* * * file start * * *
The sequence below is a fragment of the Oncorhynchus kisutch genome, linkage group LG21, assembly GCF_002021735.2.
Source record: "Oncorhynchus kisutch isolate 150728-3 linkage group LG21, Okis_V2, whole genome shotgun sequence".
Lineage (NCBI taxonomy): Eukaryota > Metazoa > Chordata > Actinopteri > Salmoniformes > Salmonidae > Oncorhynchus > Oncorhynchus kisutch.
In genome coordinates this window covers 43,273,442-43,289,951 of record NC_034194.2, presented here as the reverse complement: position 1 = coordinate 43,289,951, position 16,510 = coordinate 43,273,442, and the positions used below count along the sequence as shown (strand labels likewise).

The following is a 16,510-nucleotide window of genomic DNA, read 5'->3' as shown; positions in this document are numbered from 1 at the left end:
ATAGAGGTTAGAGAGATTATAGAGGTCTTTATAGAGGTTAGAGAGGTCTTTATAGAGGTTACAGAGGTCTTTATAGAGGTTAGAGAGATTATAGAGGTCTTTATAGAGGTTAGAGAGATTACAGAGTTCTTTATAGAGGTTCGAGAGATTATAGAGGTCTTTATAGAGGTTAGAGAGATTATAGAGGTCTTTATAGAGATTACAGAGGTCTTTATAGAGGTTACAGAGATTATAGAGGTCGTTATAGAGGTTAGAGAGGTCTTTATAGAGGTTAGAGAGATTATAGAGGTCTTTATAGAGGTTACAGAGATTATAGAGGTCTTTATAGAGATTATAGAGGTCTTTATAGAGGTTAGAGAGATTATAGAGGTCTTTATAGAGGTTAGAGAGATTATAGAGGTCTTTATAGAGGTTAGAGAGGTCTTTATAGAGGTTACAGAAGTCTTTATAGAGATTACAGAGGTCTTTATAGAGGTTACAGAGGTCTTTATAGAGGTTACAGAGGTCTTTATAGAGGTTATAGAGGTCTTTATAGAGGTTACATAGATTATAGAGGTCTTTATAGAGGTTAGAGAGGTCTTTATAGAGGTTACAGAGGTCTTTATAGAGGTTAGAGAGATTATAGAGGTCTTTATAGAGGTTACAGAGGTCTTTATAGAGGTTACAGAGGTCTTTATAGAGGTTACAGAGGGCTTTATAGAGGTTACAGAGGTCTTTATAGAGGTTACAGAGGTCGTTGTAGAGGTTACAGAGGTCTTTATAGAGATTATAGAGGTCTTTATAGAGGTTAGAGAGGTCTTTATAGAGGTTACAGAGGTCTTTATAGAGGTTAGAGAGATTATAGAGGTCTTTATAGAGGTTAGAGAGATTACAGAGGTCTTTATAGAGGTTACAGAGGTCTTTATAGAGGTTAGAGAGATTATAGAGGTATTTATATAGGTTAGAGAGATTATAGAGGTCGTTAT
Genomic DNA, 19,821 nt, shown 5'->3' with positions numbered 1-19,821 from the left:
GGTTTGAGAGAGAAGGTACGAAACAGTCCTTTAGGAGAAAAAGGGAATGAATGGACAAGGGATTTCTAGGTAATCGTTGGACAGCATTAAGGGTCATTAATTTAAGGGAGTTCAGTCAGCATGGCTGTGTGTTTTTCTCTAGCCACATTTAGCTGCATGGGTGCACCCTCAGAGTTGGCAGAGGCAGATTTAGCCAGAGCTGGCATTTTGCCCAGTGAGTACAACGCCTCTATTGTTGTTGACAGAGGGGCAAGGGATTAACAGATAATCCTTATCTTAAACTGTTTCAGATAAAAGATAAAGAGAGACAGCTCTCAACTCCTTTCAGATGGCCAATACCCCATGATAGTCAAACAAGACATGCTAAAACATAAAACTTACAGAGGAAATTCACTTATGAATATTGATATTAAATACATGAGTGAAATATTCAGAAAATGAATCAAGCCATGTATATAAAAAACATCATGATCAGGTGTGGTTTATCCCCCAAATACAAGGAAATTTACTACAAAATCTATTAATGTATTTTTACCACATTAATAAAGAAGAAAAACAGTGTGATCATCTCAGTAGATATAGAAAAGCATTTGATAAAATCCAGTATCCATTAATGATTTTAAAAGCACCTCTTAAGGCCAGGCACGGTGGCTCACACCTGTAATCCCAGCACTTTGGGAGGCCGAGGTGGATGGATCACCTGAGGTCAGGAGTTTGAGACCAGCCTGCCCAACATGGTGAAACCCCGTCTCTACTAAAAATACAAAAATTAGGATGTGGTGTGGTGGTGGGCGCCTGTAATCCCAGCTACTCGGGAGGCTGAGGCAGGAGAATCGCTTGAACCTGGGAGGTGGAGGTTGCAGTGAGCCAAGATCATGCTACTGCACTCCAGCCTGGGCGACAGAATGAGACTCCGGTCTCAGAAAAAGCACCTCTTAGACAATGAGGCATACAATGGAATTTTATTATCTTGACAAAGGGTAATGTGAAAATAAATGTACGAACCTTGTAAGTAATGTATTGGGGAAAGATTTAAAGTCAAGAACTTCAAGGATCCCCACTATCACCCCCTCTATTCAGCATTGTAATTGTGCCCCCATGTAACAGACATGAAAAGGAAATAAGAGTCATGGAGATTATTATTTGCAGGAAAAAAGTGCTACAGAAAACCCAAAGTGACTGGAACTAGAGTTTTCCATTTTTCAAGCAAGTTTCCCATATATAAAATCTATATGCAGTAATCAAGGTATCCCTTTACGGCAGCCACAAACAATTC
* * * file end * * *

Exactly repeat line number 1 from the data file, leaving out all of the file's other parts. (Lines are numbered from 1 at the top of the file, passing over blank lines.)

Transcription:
The sequence below is a fragment of the Oncorhynchus kisutch genome, linkage group LG21, assembly GCF_002021735.2.